The “Sahara Express”
transports iron ore
700 km across the Sahara
from the country’s
mines to the coast
 
Nouakchott, Mauritania — MININGREVIEW.COM — 25 November, 2008 – Mauritania’s state-owned iron ore mining company has no intention of slowing down its investment programme, despite the international financial crisis which has led to slashed prices and tight credit conditions.

“I am not sure that in a period of crisis the right strategy would be to stop investing,” said Ousmane Kane, who took over as managing director of Societe Nationale Industrielle et Miniere (SNIM) this month. “We should carry on with investments so that when international demand picks up again we can respond to it,” he told Reuters in an interview here.

Reuters reports that SNIM is the world’s seventh-largest supplier of iron ore, and accounts for around 40% of Mauritania’s export earnings.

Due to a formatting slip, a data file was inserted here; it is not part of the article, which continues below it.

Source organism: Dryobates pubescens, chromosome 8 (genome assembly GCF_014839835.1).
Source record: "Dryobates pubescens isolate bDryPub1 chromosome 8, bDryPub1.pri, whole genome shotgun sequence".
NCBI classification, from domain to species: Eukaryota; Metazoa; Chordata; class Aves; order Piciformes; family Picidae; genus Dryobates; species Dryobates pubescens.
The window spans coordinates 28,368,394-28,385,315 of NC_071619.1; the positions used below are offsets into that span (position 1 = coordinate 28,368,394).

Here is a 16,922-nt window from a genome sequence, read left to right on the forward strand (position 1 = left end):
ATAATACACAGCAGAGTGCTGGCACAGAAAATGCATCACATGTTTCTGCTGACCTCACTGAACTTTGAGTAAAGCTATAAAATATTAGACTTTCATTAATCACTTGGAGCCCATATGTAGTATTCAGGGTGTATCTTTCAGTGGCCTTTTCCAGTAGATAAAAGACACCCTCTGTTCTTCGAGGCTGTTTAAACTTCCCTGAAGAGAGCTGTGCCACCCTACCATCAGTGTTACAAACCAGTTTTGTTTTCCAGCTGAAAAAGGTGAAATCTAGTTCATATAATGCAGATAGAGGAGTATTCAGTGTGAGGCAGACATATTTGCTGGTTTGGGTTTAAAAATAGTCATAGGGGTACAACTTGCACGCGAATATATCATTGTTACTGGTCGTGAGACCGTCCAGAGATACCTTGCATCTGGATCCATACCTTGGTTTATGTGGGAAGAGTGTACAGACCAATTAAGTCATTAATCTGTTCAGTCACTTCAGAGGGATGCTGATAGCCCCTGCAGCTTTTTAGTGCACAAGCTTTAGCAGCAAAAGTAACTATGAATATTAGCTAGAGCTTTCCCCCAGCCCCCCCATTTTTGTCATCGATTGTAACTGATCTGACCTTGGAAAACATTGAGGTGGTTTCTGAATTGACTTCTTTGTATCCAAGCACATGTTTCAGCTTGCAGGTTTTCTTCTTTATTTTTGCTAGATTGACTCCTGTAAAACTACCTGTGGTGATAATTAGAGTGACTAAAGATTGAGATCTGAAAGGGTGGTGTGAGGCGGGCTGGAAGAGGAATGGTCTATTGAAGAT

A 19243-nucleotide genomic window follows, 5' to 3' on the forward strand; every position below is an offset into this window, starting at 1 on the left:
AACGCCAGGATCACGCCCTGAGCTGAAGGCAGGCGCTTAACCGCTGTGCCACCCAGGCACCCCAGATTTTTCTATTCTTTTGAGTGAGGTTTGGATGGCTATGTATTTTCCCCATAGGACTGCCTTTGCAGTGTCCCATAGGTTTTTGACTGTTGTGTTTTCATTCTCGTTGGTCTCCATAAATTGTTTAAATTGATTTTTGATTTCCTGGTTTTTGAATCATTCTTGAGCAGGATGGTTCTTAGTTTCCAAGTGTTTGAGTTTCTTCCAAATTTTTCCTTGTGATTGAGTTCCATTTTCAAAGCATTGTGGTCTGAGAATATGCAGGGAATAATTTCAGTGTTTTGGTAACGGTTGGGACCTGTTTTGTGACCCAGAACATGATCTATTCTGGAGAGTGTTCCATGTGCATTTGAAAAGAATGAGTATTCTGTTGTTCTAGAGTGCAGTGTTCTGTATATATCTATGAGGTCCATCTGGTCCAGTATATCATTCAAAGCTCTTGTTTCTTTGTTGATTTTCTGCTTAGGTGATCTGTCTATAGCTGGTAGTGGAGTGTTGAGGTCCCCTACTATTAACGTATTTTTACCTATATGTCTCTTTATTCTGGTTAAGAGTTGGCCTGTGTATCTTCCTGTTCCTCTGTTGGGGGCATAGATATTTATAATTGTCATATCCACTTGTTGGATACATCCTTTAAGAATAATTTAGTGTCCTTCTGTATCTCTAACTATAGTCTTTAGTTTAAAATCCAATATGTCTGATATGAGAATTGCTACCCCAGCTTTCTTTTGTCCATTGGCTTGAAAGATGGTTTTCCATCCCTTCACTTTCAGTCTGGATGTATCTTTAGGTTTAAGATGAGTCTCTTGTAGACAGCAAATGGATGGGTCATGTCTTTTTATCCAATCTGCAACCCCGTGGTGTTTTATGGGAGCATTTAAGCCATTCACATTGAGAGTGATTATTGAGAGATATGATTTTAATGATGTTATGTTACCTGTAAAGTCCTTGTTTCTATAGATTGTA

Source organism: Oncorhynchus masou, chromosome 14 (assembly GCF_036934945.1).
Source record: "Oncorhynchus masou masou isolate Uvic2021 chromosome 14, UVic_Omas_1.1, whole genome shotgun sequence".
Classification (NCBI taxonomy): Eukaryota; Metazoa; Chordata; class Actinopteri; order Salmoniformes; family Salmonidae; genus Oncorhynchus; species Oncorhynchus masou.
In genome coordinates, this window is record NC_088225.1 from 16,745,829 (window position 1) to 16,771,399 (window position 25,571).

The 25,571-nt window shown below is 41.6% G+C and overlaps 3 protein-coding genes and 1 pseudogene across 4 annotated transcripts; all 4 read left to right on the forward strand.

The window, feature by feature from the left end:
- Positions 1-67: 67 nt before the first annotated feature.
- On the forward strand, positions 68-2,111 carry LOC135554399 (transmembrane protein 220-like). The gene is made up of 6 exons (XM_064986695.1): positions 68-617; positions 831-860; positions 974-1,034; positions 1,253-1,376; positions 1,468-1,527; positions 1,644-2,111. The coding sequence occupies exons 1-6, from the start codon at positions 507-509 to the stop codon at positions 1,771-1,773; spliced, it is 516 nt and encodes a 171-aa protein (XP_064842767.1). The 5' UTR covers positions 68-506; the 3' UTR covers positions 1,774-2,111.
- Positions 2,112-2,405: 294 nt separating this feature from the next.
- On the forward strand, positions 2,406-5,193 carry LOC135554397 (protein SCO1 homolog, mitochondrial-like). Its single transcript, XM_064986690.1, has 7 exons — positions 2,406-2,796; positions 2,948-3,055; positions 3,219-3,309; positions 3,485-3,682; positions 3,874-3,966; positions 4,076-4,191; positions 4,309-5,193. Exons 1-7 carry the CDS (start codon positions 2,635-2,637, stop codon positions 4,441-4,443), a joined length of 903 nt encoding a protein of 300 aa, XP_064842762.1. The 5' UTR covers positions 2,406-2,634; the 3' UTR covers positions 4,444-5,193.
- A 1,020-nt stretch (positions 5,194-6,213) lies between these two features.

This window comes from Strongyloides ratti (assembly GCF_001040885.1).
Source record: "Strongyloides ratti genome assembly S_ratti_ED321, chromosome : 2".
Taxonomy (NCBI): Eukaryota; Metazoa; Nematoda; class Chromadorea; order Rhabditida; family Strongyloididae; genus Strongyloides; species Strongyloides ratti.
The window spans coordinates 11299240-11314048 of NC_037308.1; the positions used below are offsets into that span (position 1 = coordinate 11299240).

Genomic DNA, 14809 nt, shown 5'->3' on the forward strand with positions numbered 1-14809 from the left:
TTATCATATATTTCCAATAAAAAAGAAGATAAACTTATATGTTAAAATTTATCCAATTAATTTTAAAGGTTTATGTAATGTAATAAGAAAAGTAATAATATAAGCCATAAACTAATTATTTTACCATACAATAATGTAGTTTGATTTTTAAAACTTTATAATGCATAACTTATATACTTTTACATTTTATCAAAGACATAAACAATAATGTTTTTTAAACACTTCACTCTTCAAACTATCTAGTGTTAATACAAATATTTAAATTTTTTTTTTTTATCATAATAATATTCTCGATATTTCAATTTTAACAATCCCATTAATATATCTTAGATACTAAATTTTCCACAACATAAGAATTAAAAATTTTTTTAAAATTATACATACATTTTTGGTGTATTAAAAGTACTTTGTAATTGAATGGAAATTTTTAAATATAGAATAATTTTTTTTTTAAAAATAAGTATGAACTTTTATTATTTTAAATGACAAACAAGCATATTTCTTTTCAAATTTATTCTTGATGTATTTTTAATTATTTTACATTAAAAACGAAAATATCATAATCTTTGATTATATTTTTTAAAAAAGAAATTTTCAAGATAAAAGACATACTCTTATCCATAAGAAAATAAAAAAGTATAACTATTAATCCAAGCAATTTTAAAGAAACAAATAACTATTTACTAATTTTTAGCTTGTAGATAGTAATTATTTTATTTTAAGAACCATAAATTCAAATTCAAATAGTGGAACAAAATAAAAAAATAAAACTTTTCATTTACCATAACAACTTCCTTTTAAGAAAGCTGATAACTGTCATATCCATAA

World iron ore prices have fallen more than 60% in the last six months as the global financial crisis slows the pace of building and industrial production. This has forced steelmakers and iron ore miners to cut output, but Kane said SNIM was unaffected so far.

“The crisis has not impacted on SNIM’s day-to-day operations for the moment,” he said.

The world’s three biggest iron ore miners, Vale, Rio Tinto and BHP Billiton, have all cut capacity this quarter.

Within the next two years, SNIM plans to spend US$600 million (R6.3 billion) on a new ore enrichment plant at Zouerate, and US$150 million (R1.6 billion) on a new port at Nouadibhou, from where most of its output is shipped, Kane said.